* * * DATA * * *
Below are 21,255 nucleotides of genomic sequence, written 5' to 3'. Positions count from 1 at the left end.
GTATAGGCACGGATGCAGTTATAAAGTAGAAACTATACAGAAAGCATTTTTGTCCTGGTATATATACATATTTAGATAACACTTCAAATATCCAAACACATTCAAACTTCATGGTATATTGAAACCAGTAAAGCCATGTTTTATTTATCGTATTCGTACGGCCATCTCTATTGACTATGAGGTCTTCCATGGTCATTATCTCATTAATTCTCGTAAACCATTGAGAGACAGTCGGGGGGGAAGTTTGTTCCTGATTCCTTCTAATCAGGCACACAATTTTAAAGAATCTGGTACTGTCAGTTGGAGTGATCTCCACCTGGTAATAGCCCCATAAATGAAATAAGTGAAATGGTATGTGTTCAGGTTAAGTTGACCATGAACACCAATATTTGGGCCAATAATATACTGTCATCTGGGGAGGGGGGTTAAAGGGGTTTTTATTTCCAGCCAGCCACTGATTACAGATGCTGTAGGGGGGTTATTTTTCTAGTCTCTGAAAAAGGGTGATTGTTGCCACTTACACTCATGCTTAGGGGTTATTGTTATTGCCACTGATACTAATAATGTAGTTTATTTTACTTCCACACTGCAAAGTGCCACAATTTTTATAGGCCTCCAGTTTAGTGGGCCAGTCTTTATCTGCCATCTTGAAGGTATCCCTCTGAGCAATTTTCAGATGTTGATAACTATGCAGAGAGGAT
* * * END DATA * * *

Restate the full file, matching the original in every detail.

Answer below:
Below are 21,255 nucleotides of genomic sequence, written 5' to 3'. Positions count from 1 at the left end.
GTATAGGCACGGATGCAGTTATAAAGTAGAAACTATACAGAAAGCATTTTTGTCCTGGTATATATACATATTTAGATAACACTTCAAATATCCAAACACATTCAAACTTCATGGTATATTGAAACCAGTAAAGCCATGTTTTATTTATCGTATTCGTACGGCCATCTCTATTGACTATGAGGTCTTCCATGGTCATTATCTCATTAATTCTCGTAAACCATTGAGAGACAGTCGGGGGGGAAGTTTGTTCCTGATTCCTTCTAATCAGGCACACAATTTTAAAGAATCTGGTACTGTCAGTTGGAGTGATCTCCACCTGGTAATAGCCCCATAAATGAAATAAGTGAAATGGTATGTGTTCAGGTTAAGTTGACCATGAACACCAATATTTGGGCCAATAATATACTGTCATCTGGGGAGGGGGGTTAAAGGGGTTTTTATTTCCAGCCAGCCACTGATTACAGATGCTGTAGGGGGGTTATTTTTCTAGTCTCTGAAAAAGGGTGATTGTTGCCACTTACACTCATGCTTAGGGGTTATTGTTATTGCCACTGATACTAATAATGTAGTTTATTTTACTTCCACACTGCAAAGTGCCACAATTTTTATAGGCCTCCAGTTTAGTGGGCCAGTCTTTATCTGCCATCTTGAAGGTATCCCTCTGAGCAATTTTCAGATGTTGATAACTATGCAGAGAGGAT